Opinion | Empowering Young Jews as ‘Leaders for Tomorrow’

Students holding certificates
Students in their final session in the Leaders for Tomorrow program hold up their certificates of completion. (Photo courtesy of American Jewish Committee Philadelphia/Southern New Jersey)

By Abigail Dubinski

Leaders for Tomorrow (LFT), a program of the American Jewish Committee (AJC), trains today’s high school students to be tomorrow’s Jewish leaders.

I am proud to be part of the inaugural LFT class in Philadelphia. While I know that I will not become a leader overnight, LFT has opened the door to a world I was unaware of and has ignited my passion for continuing my involvement in AJC once my LFT year is over.

I have gained a better self-awareness of my Jewish identity throughout the program, which seeks to empower young Jews to speak up for themselves on issues important to Israel and the Jewish people. I am better prepared because of LFT to go confidently off to college and out in the world with a deeper sense of who I am.

During this program, I learned about anti-Semitism, both in the past and present, and how it impacts Jews all over the world. LFT has furthered my knowledge of how to advocate for the Jewish people and Israel. LFT did not only teach me how to take on a challenge, but also helped me learn about myself and my beliefs, and how to best articulate them. LFT challenges me to learn about global issues and how to discuss them with my peers and individuals in positions of power. This is an important skill everyone should have. LFT taught me that even though I am a teenager, I still have a voice.

Our LFT sessions opened my eyes and exposed me to issues that Jews face around the world. We started the year learning about our individual Jewish identities and then moved into Jewish advocacy and leadership in the United States. The program then broadened to the topic of Israel: history, society today, and its political system. Next, we learned about Jewish life on college campuses and participated in engaging activities and discussions around this topic.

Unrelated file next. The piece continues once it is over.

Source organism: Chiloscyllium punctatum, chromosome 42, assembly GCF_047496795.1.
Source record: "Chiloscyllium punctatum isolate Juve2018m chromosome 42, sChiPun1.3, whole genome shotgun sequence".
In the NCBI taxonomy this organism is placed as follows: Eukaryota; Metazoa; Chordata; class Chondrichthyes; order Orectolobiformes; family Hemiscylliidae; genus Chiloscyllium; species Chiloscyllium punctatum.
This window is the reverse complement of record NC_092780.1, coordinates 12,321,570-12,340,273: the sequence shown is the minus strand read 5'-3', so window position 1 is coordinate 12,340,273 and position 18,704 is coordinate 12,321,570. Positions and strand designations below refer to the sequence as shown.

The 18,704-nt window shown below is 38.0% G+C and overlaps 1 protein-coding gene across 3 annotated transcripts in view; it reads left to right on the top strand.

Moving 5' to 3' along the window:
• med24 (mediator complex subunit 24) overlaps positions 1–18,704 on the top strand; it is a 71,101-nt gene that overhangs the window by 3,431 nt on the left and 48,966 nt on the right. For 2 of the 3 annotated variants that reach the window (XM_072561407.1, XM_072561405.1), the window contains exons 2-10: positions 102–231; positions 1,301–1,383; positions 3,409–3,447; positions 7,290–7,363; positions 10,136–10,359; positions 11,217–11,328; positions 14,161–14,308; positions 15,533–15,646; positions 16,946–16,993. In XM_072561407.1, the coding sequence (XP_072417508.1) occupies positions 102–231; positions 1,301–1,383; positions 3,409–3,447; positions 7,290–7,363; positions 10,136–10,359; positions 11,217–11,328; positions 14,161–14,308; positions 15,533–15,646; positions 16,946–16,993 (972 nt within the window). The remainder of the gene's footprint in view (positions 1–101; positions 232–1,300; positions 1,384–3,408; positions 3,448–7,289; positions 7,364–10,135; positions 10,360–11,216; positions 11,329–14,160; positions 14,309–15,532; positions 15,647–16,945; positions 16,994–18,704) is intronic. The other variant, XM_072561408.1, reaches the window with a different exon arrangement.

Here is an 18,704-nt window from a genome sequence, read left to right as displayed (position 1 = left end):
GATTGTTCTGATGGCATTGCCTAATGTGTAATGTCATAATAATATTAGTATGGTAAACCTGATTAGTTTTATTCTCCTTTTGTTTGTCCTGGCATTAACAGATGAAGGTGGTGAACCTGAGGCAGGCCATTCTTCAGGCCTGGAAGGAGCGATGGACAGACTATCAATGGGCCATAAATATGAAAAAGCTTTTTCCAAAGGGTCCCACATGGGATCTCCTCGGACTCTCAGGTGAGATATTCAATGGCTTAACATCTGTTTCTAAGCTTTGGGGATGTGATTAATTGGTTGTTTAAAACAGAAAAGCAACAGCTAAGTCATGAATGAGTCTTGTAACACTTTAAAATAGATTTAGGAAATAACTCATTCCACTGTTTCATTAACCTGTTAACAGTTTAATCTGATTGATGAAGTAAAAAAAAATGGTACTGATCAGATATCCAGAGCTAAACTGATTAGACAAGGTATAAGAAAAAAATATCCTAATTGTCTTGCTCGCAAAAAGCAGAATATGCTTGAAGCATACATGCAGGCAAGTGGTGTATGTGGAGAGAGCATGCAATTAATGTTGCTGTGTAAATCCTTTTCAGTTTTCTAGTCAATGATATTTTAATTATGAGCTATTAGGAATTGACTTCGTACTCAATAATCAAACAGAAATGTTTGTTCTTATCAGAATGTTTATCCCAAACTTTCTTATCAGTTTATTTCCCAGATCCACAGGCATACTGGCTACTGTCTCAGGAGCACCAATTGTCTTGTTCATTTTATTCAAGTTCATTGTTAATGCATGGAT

During our session focused around Jewish life on college campuses, we participated in a role-play exercise in which we were given several scenarios we might encounter on campus, such as a professor scheduling an exam on Yom Kippur, a swastika being drawn in the residence hall, and a choice between attending Shabbat dinner or going out to dinner with friends. These scenarios helped us think through what our decisions might look like should we be faced with them in just a few years’ time.

Later in this session, Hillel staff representatives visited us from local colleges. They shared insight about resources, activities and opportunities they provide to Jewish students on campus. They talked about the relationships they form with the students and how they engage those who don’t see Judaism as an everyday part of their life. We asked many questions in order to gain a better understanding of Jewish life on college campuses.

We are finishing the year discussing global anti-Semitism and Jewish peoplehood. Throughout the sessions, we had expert speakers designated to specific topics that helped us gain further understanding. During our conversations and activities, I felt encouraged and safe to express my individual viewpoints, as well as to speak up when I didn’t understand an issue or term. I learned so much from my diverse group of peers and educators. We became a community. Whether it’s debating at school or explaining to a friend, LFT has furthered my knowledge of how to advocate for myself and my religion.

I am extremely lucky to have been part of LFT and I encourage rising 10th- and 11-graders to apply for this incredible program in our community.

Abigail Dubinski is a 10th-grade student at The Baldwin School who lives in Fairmount.


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